- On today’s episode of the Mongabay Newscast, we discuss mangrove restoration and other nature based solutions to climate change.
- We speak with Alfredo Quarto, co-founder and program and policy director of the Mangrove Action Project, who tells us about the ongoing destruction of mangrove forests around the world, why it’s so important to restore these coastal ecosystems, and what makes for successful mangrove restoration projects.
- We also speak with Norah Berk, a policy advisor on climate change and forests at the Rainforest Foundation UK, who tells us that nature based solutions have, in many cases, been co-opted by corporations that are using them as part of carbon offset schemes, and discusses why she thinks land titling for Indigenous and local communities is the solution to climate change that we should be focusing on.
On this episode we look at mangrove restoration and the effectiveness of nature based solutions to climate change.
The UN’s Intergovernmental Panel on Climate Change (IPCC) released a new report last month, and its findings have been described as “a dire warning about the consequences of inaction,” as global warming is already having dangerous and widespread impacts on planet Earth and affecting the lives of billions of people around the world.
But the IPCC report also says that nature has huge potential to be part of the solution, not only for reducing the impacts of climate change but also for improving people’s lives. Nature based solutions (NBS) like restoring forests and other critical ecosystems are key, according to the report, because healthy ecosystems are more resilient to climate change while sequestering more carbon and providing other services such as food and clean water. IPCC Working Group II Co-Chair Hans-Otto Pörtner said in a statement accompanying the report that “By restoring degraded ecosystems and effectively and equitably conserving 30 to 50 per cent of Earth’s land, freshwater and ocean habitats, society can benefit from nature’s capacity to absorb and store carbon, and we can accelerate progress towards sustainable development, but adequate finance and political support are essential.”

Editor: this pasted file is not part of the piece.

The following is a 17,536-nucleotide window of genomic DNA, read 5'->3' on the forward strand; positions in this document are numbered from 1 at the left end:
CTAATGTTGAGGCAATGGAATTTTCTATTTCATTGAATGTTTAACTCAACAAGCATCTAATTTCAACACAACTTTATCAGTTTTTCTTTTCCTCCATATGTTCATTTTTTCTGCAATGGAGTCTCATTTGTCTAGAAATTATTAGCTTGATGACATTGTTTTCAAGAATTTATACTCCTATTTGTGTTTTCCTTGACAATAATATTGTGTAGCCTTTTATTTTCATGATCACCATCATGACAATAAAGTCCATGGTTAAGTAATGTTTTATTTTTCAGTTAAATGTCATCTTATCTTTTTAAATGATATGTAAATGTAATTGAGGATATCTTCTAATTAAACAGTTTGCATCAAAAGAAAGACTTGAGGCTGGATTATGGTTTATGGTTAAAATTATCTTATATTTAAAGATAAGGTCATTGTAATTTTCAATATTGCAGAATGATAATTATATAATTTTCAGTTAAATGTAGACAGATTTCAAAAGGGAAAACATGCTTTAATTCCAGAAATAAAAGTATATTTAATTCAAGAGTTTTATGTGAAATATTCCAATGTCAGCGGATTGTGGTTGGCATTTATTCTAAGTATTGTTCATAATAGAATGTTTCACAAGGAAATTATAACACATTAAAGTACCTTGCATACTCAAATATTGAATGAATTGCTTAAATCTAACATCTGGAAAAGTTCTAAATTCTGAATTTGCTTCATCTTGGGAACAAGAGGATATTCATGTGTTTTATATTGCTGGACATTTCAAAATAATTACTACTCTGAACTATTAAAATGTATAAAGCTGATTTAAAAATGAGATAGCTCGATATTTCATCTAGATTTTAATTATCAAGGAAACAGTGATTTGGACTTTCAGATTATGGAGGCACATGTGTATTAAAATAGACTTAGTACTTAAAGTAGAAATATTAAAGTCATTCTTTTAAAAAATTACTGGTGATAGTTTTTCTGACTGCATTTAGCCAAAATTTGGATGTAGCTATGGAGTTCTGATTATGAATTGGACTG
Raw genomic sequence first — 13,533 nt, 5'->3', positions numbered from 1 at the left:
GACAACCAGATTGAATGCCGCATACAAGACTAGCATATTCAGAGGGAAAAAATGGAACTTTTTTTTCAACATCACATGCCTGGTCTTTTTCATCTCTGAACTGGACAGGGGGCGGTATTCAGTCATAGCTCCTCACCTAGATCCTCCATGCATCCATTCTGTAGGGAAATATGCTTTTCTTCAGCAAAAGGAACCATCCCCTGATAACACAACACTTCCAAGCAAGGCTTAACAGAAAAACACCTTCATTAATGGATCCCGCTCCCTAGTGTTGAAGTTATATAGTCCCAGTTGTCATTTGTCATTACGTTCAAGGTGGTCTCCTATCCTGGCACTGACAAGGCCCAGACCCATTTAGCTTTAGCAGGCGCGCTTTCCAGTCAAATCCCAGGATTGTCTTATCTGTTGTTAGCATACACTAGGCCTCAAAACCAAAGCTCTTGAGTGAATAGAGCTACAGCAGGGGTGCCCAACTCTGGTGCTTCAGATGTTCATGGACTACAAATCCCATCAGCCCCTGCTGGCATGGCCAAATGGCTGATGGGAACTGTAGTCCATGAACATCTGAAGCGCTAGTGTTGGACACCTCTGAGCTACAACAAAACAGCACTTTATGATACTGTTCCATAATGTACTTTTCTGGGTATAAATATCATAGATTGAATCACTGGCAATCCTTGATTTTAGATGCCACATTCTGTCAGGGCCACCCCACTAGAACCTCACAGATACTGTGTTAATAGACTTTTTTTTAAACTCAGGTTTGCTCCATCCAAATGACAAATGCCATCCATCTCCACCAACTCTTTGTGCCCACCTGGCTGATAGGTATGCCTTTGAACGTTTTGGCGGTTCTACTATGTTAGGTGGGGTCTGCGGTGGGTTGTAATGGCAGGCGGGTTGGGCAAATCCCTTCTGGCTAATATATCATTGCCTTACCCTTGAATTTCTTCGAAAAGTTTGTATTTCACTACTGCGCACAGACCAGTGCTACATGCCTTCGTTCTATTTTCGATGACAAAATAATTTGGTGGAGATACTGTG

The IPCC report also makes it clear that nature based solutions are no silver bullet to climate change. And if not done right, they can actually have adverse impacts on our planet and human livelihoods. For instance, the report notes that restoring forests in areas where they previously existed can have numerous benefits, but planting trees where they haven’t naturally grown in the past can lead to severe unintended consequences, such as increased carbon emissions, negative impacts on wildlife, and decreased food availability for local communities.
To help us dig into all this, we speak today with Alfredo Quarto, co-founder and program and policy director of the Mangrove Action Project. He tells us about the ongoing destruction of mangrove forests around the world, why it’s so important to restore these coastal ecosystems, and what makes for successful mangrove restoration projects.
We also speak today with Norah Berk, a policy advisor on climate change and forests at the Rainforest Foundation UK. She tells us that one big problem with nature based solutions is that in many cases they have been co-opted by corporations who are using them as part of carbon offset schemes, and discusses why land titling for Indigenous and local communities is the solution to climate change that we should be focusing on.
• “At a plantation in Central Africa, Big Oil tries to go net-zero” (20 January 2022)
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Banner image: Early morning in the Merritt Island National Wildlife Refuge in Florida. Photo by Melodi Roberts.
Follow Mike Gaworecki on Twitter: @mikeg2001
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